The outlook for emerging markets is promising given that the adverse policies implemented last year are not "sustainable", the head of research at Ashmore has claimed.
Speaking at Ashmore's biannual Emerging Markets update yesterday (February 26) Jan Dehn said the US had committed three policy mistakes in 2018 leading to a slowdown in emerging markets but these were unlikely to hamper the market going forward.
He said an "excessive fiscal stimulus when the US economy was already at full employment", a number of announcements by the Fed's chair, Jay Powell, signalling several rate hikes to come, and Donald Trump’s trade dispute with China were all to blame for a bad year for emerging markets.
The reason was that these factors were supportive of the dollar, Mr Dehn said.
A strong dollar is generally a negative driver for emerging markets as many less developed countries borrow debt in US dollars, increasing the total amount they owe.
Mr Dehn added: "2018 is going to go down in world economic history as ‘America’s Lawson Boom’."
The Lawson Boom refers to the macroeconomic conditions in the UK at the end of the 1980s, associated with the policies of Margaret Thatcher's chancellor Nigel Lawson.
The late 1980s were a period of rapid economic expansion but this caused a rise in inflation and a larger current account deficit. Policies to tackle this inflation caused the recession of 1991-92.
But Mr Dehn said he expected the dollar to weaken in 2019 as he believed the policies were not sustainable.
Mr Dehn said emerging markets fixed income was generating more returns than the S&P 500 benchmark index.
China and the US have been at loggerheads about trade policy since the US imposed tariffs on some Chinese exports last year. But both countries held talks earlier this year and showed signs of coming closer to reaching a trade agreement.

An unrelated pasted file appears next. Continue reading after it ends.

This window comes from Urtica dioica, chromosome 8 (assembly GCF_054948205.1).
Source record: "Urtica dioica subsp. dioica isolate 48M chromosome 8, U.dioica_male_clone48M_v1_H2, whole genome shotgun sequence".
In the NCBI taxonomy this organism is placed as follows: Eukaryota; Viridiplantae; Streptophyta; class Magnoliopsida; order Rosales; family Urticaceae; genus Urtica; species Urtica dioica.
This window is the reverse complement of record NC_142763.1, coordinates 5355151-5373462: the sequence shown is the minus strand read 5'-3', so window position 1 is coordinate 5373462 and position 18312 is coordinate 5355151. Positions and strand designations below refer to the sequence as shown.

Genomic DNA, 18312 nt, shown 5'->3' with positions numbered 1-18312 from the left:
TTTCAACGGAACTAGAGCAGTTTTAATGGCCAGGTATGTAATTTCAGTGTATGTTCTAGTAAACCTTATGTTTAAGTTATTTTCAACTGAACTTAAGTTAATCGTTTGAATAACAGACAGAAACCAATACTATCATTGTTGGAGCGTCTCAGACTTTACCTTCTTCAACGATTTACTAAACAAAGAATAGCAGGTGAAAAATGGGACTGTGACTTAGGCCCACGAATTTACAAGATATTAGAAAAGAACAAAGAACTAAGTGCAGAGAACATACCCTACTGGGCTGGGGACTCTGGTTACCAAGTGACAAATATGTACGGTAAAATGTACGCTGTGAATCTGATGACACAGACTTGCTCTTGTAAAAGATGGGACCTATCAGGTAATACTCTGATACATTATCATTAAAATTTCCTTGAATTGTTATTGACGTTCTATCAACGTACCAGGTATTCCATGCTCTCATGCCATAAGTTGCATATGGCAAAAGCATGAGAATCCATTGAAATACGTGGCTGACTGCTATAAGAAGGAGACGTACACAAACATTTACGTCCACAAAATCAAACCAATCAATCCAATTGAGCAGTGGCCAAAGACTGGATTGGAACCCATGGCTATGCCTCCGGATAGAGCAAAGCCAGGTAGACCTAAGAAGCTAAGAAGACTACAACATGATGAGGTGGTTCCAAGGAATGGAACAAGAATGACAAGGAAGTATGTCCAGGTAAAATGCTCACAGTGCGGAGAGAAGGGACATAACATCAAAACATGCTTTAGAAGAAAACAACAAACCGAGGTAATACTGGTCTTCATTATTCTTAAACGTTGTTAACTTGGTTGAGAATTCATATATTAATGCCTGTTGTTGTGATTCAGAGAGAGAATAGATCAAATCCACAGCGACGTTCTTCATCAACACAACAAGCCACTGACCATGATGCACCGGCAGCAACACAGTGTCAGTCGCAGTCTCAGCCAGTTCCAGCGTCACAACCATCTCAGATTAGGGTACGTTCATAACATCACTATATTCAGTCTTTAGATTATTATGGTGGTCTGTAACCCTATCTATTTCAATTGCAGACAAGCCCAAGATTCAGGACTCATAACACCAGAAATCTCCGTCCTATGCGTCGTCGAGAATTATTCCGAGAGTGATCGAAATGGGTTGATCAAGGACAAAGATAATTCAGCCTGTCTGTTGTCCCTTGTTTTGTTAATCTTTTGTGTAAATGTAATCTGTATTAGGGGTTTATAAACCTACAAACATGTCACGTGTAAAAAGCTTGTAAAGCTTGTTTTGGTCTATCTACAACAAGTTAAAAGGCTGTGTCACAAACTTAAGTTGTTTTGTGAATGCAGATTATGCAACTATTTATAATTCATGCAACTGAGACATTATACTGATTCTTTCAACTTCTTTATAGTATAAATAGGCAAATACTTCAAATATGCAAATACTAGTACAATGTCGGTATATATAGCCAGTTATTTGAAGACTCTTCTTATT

Gregory Perdon, co-CIO of Arbuthnot Latham, agreed with Mr Dehn's outlook on the market.
He said: "We are indeed positive on EM fixed income based on accommodative fiscal and monetary responses out of China along with the expectation that US/China trade tensions will subside in the short-term."
According to Mr Dehn several Fed rate rises have already been priced into EM bond yields, even though the Fed has become more dovish in recent weeks.
He said: "The German 10 year bond market is currently pricing in the Fed to stop hiking rates at 32 basis points and that is weird because the Fed is already at 250 basis points.
"And currently we are pricing in that the Fed stops at 546 basis points which is 21 basis points higher than where the Fed was before the financial crisis in 2006."
Alex Shaw, financial adviser and director of Progeny Wealth, said: "We are keeping a close eye on EM fixed income. The asset class took a beating last year as the dollar and US interest rates climbed.